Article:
• 30 March: RCOA published a report entitled, ‘The Federal Budget: What it means for refugees and people seeking humanitarian protection’, which covered the expansion of the Australian government’s refugee programme for Afghan refugees, the budget being spent on offshore detention facilities, the reduction in budget for resettlement services, and the government’s response to Ukrainian refugees.


Zaki Haidari

Australia, New Zealand, and the Pacific Working Group Chair

Jason Siwat

Australia, New Zealand, and the Pacific Working Group Deputy Chair

Focus Areas and Work

APRRN’s collaborative advocacy in South Asia focuses on influencing policymakers through national networks, as well as advocating at international levels on issues related to refugee protection and durable solutions across the region. APRRN also works to strengthen the capacity of lawyers in effectively using strategic litigation in South Asia.


Some of our current efforts: 

  • Strengthen capacities of advocates and spaces for exchanges through workshops and roundtables. This also includes the delivery of advocacy training courses to collate ideas, and evidence and collectively strengthen capacities around refugee rights.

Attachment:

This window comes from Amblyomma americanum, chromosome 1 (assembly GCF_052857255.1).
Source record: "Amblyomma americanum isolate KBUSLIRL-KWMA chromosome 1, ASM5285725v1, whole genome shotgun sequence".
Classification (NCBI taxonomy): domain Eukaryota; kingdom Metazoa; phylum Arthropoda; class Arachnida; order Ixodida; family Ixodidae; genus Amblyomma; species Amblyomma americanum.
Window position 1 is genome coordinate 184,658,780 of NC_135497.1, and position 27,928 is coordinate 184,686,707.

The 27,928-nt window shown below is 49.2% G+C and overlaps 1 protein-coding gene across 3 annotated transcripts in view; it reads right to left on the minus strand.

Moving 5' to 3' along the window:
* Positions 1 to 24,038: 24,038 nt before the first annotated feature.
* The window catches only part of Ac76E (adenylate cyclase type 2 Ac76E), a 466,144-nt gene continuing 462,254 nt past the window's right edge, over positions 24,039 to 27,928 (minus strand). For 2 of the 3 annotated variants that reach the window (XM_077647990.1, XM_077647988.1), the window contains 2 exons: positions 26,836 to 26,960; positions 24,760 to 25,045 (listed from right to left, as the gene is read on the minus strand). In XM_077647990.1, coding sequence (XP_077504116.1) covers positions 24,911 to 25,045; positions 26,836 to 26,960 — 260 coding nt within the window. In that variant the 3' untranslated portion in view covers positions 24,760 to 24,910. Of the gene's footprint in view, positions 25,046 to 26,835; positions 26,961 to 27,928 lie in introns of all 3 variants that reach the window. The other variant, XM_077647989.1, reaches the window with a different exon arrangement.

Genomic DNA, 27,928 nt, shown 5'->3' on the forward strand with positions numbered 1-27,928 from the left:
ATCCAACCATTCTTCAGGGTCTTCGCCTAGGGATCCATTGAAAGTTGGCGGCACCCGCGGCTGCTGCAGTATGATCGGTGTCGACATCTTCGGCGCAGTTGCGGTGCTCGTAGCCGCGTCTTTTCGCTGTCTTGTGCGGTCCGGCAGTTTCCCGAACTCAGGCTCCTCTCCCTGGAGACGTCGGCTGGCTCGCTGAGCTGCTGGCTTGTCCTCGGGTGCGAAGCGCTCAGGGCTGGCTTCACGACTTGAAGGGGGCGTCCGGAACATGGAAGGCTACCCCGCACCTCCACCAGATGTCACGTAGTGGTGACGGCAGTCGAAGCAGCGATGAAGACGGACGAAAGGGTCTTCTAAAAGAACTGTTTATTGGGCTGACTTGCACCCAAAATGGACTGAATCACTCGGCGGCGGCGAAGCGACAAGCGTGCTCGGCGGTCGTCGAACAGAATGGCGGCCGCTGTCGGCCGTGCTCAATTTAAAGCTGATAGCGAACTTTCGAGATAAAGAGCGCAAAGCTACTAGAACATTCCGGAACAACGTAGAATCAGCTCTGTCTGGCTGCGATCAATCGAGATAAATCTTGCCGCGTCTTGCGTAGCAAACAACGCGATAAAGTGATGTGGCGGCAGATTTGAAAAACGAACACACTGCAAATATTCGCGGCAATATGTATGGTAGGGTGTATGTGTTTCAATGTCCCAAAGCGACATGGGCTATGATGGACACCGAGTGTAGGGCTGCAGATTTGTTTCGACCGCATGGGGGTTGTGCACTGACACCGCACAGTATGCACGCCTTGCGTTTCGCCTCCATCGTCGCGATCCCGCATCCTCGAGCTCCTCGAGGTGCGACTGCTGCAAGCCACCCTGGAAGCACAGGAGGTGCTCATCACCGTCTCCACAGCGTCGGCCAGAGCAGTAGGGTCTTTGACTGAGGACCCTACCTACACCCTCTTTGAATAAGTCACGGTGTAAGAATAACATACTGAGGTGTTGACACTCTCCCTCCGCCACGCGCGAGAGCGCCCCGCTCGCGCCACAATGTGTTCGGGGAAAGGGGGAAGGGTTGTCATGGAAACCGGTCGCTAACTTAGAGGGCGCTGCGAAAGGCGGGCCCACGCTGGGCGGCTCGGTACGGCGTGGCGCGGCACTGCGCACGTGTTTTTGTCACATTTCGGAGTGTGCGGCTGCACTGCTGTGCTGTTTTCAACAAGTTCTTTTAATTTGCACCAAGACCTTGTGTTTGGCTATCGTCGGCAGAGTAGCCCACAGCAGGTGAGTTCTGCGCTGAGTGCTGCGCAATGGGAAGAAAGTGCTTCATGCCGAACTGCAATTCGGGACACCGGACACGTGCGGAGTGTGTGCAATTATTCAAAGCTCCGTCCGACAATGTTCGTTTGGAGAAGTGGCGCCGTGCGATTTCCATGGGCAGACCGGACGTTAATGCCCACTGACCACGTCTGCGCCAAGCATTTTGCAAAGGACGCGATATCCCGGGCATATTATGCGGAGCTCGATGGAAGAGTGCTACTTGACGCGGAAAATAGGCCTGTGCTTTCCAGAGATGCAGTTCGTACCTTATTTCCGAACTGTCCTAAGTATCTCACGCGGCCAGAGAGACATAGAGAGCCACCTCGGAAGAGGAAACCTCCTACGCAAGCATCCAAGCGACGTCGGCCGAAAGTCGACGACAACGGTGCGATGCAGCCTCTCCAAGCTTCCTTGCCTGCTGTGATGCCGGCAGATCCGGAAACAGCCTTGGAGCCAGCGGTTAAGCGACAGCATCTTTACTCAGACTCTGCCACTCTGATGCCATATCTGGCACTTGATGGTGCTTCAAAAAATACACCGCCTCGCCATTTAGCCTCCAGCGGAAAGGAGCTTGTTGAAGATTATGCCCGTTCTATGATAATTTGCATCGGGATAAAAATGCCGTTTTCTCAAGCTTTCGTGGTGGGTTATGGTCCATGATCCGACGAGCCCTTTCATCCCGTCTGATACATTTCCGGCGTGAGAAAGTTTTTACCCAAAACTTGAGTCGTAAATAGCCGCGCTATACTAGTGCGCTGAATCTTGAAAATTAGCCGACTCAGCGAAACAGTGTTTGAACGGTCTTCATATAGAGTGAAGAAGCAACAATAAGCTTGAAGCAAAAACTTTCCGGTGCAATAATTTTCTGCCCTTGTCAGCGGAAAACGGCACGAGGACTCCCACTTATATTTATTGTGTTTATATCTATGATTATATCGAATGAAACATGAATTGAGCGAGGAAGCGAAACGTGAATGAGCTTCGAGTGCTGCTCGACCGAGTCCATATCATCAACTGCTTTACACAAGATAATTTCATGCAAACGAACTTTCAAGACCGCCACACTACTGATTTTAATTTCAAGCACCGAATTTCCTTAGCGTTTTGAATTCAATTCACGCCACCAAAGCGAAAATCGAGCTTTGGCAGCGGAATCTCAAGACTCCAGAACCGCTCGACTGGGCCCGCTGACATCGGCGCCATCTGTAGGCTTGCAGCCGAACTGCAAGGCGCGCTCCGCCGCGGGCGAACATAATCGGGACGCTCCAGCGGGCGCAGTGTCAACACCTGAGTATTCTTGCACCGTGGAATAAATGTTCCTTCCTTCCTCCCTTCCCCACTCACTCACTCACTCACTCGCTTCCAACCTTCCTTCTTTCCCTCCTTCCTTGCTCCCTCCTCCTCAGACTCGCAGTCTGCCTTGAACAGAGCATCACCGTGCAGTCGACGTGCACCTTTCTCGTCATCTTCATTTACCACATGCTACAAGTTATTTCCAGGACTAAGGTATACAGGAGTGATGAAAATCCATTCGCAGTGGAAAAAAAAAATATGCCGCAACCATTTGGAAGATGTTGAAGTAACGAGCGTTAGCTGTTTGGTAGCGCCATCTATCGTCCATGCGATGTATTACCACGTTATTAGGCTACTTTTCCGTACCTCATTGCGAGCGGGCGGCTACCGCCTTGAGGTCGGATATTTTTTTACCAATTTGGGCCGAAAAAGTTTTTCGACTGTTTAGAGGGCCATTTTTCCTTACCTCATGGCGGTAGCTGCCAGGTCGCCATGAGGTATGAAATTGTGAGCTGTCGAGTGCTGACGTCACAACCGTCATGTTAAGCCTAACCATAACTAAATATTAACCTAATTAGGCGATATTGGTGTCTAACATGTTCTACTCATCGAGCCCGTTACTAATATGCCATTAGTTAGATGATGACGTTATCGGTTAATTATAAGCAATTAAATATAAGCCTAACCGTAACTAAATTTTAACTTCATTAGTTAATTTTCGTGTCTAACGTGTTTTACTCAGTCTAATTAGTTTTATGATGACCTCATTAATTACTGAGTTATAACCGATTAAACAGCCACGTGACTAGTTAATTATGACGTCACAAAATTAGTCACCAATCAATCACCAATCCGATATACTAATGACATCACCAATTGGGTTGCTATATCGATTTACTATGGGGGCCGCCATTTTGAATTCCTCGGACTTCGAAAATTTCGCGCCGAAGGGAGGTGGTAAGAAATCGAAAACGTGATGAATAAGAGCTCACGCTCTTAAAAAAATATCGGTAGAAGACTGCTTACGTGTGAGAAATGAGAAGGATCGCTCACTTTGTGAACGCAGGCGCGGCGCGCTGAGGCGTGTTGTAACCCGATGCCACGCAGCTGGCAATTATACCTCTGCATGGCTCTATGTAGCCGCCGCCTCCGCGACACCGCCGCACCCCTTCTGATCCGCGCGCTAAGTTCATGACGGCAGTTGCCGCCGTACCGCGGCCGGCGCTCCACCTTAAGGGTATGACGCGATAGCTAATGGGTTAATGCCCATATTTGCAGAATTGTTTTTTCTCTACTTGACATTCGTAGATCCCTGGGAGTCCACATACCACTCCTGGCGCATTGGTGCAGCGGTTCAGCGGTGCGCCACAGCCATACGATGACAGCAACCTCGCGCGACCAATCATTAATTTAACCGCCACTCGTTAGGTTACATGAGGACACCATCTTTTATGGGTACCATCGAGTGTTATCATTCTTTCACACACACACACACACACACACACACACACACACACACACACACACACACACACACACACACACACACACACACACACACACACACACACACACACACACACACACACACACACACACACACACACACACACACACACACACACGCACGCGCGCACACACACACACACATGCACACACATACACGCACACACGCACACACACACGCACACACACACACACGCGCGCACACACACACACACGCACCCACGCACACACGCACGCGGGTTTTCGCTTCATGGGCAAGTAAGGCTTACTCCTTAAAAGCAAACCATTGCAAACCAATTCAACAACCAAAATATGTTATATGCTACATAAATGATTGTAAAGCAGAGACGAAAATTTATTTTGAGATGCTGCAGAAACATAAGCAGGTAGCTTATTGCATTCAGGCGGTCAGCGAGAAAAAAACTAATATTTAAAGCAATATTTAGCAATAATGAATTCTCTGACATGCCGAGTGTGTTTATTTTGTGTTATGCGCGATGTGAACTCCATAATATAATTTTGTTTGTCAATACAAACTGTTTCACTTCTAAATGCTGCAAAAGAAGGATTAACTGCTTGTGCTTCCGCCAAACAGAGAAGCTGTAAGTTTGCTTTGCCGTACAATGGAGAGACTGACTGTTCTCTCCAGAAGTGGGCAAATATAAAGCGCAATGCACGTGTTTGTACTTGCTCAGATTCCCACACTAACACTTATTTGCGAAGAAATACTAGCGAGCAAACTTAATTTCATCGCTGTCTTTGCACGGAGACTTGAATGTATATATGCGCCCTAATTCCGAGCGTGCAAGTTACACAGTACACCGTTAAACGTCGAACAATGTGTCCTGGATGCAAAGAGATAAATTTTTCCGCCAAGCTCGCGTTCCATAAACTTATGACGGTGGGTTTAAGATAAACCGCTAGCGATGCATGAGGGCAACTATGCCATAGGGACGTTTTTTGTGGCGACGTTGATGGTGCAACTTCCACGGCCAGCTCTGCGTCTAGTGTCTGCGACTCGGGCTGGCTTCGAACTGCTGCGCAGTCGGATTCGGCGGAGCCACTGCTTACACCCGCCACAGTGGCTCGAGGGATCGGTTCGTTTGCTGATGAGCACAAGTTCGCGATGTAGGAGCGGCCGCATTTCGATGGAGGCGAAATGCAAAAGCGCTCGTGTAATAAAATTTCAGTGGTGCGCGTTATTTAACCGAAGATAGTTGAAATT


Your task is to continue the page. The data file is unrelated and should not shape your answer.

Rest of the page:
• Forge networking opportunities for service providers and interlocutors in South Asia


Localising Solutions to Combat SGBV - Innovative Approaches from South & South-East Asia

The roundtable brought together practitioners, community representatives, and academics to identify best practices that can inform community-led movements toward building an inclusive and effective protection landscape for SGBV survivors from the refugee community. (Concept note

Working Group Chair

Gopal Krishna Siwakoti, PhD

South Asia Working Group Chair

Fatemeh Ashrafi

South Asia Working Group Deputy Chair

Focus Areas and Work